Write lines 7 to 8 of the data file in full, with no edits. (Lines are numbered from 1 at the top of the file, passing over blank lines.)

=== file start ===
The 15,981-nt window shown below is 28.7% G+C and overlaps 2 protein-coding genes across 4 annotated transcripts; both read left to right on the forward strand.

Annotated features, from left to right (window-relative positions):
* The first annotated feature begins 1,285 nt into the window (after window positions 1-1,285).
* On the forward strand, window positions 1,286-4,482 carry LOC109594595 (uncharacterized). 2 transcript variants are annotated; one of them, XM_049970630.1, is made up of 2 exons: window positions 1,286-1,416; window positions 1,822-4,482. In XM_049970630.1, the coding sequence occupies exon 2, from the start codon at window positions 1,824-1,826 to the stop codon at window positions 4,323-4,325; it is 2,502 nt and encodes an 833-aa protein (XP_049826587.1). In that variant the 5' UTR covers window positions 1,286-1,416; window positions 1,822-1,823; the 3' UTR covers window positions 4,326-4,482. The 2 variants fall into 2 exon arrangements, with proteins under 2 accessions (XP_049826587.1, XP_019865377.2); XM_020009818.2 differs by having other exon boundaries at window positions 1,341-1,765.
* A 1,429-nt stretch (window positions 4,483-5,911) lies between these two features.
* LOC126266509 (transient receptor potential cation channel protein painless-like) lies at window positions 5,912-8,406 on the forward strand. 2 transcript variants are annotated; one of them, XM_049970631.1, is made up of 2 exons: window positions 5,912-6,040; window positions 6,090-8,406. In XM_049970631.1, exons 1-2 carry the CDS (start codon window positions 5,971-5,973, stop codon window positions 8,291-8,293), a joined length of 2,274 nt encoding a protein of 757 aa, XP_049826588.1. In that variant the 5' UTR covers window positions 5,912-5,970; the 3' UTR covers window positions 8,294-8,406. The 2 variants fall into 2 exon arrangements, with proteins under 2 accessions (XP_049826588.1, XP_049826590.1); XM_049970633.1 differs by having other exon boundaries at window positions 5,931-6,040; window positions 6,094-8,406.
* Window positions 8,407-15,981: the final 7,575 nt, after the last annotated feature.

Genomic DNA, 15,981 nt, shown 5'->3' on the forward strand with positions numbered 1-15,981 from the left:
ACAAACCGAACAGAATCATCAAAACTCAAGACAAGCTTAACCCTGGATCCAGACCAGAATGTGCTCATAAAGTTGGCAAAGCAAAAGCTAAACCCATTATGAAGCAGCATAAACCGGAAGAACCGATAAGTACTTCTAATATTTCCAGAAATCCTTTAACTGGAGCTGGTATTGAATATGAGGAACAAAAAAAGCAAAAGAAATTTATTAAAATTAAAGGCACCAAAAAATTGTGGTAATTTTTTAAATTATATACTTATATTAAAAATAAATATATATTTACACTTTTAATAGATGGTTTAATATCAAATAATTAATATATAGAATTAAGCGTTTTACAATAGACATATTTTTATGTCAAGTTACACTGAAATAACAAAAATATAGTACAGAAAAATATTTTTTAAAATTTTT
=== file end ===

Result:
* Window positions 8,407-15,981: the final 7,575 nt, after the last annotated feature.

Genomic DNA, 15,981 nt, shown 5'->3' on the forward strand with positions numbered 1-15,981 from the left: